In 2015, I graduated with an MBA in Finance. My course program consisted of 20 classes on Accounting, Marketing, Human Resources, Finance (of course!) and some other things I’ve already forgotten. With tuition and the cost of books ringing in at $25,000 per year, I paid about $50,000 out of pocket for MBA. While $50,000 can hardly be considered “cheap”, it is a bargain as far as most MBAs go.
But there is one way to get a business education for even less: a good book collection.
I’ve been a voracious reader ever since I was a child, often burning through as many as 50 books per year. Throughout university, I read novels and non-fiction on top of what was assigned to my classes. I felt like reading always enhanced my education, and that was true through my masters degree as well.
This list and its categories and contents are just for fun! It’s not the equivalent of getting an MBA from a recognized school, but that doesn’t mean they’re not full of great information. I learned plenty from some of the books listed below that I didn’t get to learn in my MBA! I hope you enjoy this list and find something useful to pick up the next time you’re browsing the bookstore or your library.
These books will help you better interact with co-workers customers, clients, and even business rivals. When it comes to succeeding in any industry, people skills virtually always come first. Which is why it makes sense to make how-to-deal-with-people books the top of your list when it comes to improving your business education.
If “networking” is on your to-do list, How To Win Friends & Influence People will teach you how to do it successfully. You might think charm and charisma are natural traits, but this book actually gives you a step-by-step guide on how to woo anyone. The contents are extremely useful not only for situations like job interviews, but will also help you with securing clients, making sales, and even getting promotions.
I most recently recommended this book in my YouTube video, How to Negotiate Your Salary, but it’s been on my must-read lists for years. The book contains everything from how to find a job to how to write a resume to — surprise! — how to negotiate your salary. I used it in 2010 to land my dream job after my bachelors degree, and it’s been my most gifted book to new graduates ever since.
The Corner Office was actually one of my MBA textbooks. It’s an easy read, but full of great perspectives and advice from prominent leaders of major corporations. If you need something that’s ooey-gooey feel-good and chock-full of quotables, this is it. It’s reading you can pick up to take a break from the numbers and figures, without feeling like your shirking work.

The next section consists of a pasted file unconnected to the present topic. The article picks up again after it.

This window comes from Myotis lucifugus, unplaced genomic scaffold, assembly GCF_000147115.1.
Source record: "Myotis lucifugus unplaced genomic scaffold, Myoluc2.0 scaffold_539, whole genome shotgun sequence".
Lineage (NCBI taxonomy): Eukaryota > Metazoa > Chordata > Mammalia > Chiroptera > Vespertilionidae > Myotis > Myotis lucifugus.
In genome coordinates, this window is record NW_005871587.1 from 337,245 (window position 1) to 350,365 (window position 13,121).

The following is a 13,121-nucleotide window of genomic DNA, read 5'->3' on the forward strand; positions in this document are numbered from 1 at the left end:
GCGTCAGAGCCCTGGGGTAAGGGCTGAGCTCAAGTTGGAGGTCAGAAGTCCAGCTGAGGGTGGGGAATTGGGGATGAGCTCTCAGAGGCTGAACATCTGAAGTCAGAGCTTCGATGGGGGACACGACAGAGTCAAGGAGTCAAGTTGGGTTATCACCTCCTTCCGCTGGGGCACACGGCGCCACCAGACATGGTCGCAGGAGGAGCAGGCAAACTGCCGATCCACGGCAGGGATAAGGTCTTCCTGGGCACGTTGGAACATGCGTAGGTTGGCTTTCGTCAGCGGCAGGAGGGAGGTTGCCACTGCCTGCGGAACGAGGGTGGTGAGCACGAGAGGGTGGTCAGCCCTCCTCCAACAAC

If I had written this post a few years ago, I would have put Sheryl Sandberg’s “Lean In” in this spot. However, since slugging through a few more years of work and becoming a mom, I think this is a better fit. What To Expect When No One’s Expecting can also fit in the next category (Economics) because of its focus on how changing demographics impact the economy, but I think it’s a worthy read to understand why it’s in every company’s best interest to support parents. Many millennials are foregoing parenthood altogether or choosing to have smaller, single-child families because of their finances and career. This is going to place a huge burden on governments in the coming decades. One of the best things we can do to ensure profitable economies and happy citizens is to support parents through maternity benefits, affordable childcare, and flexible work schedules.
I found my MBA economics classes fairly dry, but that doesn’t mean I hate the subject. In fact, economics books are some of my favorite pleasure reading. Priceless might fit better under Marketing than Economics because of its focus on consumer psychology, but since so much has to do with supply and demand (or the illusion thereof) it fits for economics.
This book introduced me to more technical economic concepts, like price elasticity, so when they came up in my economics textbooks, I already had a headstart on some concepts. Much like Priceless, Why Popcorn Costs So Much At The Movies discusses the consumer psychology behind why we buy, but also delves into